FAQ: The wheat pin badge and Back British Farming day

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Why have I seen MPs wearing a wheat pin badge?

Today [Wednesday 9 September] is #BackBritishFarming day and all MPs are being invited to show their support for British farming by wearing a wool and wheatsheaf pin badge in the Palace of Westminster. They are also posting photographs of the badge saying what farming means to them on Twitter using #BackBritishFarming.
 

What is Back British Farming Day?

Now in its fifth year, the day celebrates British farming values and highlights its importance to the UK economy. We will be reminding politicians that British food and farming contributes over £120 billion to the UK economy each year and employs four million people.

This year it gives farmers an opportunity to promote British farmers’ commitment to high production standards, building on the success of the NFU's food standards campaign which has been backed by over a million people.

This autumn will be a critical time for British food and farming as the Agriculture Bill returns to the House of Commons to be passed into law and trade negotiations continue with countries across the world. There has never been a more important time to highlight the crucial role farmers play in feeding the nation and caring for the countryside.

The NFU has also published a new report that showcases the high standards British farmers produce to, and how they set themselves apart from the rest of the world.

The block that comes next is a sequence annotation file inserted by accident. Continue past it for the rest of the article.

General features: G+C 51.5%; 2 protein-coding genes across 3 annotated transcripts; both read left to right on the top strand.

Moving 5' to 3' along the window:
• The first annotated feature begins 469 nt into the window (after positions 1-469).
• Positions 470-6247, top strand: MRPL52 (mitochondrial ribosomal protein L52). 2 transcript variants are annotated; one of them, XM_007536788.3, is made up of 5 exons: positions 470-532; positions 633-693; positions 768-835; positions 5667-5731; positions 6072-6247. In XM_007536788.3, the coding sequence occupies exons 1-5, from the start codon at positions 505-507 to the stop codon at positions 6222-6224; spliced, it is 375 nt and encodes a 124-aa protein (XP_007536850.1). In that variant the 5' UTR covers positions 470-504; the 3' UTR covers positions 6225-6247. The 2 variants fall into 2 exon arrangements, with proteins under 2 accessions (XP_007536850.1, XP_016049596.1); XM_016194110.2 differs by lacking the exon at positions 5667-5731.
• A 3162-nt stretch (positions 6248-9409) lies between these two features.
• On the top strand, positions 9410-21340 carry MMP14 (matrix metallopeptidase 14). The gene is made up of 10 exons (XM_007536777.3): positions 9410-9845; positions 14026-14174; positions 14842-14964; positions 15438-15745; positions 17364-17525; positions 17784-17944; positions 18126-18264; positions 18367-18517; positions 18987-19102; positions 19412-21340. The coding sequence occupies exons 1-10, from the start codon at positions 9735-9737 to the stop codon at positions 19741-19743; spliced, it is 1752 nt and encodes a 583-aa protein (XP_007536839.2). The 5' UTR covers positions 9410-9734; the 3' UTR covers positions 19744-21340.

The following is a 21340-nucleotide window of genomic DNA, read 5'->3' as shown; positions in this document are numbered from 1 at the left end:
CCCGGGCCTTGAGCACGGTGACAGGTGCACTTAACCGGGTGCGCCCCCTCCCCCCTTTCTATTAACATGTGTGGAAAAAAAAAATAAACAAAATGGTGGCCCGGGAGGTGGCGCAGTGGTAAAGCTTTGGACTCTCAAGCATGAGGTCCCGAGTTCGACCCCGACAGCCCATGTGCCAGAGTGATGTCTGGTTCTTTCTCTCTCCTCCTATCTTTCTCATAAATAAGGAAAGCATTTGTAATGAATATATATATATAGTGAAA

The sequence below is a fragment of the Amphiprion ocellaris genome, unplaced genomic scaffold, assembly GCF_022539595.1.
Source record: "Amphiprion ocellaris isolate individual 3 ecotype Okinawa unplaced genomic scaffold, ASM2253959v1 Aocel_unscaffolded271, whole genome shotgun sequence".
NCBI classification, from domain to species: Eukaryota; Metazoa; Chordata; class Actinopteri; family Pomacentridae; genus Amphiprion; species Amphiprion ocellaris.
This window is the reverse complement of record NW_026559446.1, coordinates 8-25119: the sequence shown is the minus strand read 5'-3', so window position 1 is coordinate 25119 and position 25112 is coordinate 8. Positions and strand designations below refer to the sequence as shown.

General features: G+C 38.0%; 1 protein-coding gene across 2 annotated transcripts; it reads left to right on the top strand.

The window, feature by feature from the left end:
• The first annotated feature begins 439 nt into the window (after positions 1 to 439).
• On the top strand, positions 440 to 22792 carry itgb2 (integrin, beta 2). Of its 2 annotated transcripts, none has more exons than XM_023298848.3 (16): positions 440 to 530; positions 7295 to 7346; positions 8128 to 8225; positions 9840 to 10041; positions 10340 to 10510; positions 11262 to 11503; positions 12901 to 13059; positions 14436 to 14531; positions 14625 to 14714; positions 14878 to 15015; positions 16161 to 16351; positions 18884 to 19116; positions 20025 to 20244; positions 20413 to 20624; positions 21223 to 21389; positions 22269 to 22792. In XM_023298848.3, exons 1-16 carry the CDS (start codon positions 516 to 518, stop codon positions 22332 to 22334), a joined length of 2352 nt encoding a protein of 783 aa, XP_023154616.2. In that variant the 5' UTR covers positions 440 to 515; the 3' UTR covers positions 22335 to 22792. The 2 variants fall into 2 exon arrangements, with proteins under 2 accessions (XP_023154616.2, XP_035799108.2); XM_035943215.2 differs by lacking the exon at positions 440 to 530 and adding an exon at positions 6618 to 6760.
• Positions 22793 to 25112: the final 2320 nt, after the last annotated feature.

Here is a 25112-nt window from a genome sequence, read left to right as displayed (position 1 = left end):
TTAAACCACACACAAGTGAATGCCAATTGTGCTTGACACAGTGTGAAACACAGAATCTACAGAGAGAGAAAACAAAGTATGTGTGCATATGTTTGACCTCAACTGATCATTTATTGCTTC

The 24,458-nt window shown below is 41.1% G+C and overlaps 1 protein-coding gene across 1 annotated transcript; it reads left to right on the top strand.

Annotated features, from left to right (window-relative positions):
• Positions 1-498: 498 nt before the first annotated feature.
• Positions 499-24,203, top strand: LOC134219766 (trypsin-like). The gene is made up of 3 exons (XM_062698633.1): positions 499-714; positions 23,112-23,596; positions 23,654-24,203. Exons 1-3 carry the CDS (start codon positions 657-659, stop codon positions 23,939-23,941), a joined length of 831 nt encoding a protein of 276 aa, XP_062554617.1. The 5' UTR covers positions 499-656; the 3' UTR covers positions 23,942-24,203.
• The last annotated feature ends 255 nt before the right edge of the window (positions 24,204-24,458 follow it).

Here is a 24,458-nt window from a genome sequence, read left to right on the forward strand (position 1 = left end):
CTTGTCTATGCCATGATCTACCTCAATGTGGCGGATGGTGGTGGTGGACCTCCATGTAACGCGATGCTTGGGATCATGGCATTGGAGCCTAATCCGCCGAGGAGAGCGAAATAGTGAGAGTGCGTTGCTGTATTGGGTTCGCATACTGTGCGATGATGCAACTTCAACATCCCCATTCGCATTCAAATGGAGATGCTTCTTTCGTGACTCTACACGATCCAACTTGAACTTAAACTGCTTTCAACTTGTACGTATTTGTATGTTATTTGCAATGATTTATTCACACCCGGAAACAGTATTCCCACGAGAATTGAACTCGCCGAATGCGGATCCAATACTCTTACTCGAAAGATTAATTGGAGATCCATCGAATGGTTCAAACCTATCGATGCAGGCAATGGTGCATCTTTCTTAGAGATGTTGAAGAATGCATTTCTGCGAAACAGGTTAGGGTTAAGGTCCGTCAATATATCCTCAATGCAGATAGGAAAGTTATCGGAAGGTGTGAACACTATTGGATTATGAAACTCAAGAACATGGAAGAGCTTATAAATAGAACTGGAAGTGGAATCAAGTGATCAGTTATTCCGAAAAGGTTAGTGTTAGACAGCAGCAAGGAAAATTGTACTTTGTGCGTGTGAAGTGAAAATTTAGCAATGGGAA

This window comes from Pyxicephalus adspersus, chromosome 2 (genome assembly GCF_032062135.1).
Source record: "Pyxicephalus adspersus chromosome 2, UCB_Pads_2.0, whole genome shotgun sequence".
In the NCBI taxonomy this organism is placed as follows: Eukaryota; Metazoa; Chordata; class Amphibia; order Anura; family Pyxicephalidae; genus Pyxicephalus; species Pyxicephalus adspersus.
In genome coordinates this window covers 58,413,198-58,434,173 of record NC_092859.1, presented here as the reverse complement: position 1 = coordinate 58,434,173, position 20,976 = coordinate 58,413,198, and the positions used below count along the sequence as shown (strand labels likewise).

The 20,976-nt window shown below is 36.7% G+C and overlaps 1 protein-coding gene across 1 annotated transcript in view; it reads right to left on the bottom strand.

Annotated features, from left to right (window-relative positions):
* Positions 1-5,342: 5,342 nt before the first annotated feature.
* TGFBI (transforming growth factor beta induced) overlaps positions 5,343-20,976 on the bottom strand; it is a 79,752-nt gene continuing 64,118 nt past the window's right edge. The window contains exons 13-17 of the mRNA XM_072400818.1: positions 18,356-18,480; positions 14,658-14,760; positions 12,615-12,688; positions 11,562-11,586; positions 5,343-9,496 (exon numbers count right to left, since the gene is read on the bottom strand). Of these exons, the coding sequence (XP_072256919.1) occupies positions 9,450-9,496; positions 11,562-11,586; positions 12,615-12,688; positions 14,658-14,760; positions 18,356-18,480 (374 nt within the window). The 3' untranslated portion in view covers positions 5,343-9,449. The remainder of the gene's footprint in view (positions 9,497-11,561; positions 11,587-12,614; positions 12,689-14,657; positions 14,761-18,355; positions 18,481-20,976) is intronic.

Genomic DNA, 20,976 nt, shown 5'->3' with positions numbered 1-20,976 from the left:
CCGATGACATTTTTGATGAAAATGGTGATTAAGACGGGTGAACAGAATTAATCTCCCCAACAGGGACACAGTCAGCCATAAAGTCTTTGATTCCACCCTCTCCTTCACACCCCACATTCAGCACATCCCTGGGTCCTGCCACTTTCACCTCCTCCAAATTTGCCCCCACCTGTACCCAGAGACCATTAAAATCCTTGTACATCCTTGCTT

What are the NFU’s asks?

With the Trade Bill being debated in the House of Lords this week, the NFU is calling for Peers to amend the Bill so that Parliament will be given the final say on whether to ratify new trade agreements. Currently, there is no requirement for Parliament to debate trade deals before they are signed into law and safeguards to allow MPs to reject such trade deals are limited.

The NFU also wants Parliament to be provided with independent advice about the impact every trade deal will have on our food and farming standards before it decides whether to accept or reject those trade deals. An amendment to the Agriculture Bill, put forward by Lord Curry in the House of Lords, would give this duty to the new Trade and Agriculture Commission, which was set up by the government in July. The Amendment is likely to be debated by the House of Lords next week, and the NFU is urging Peers to vote in its favour.




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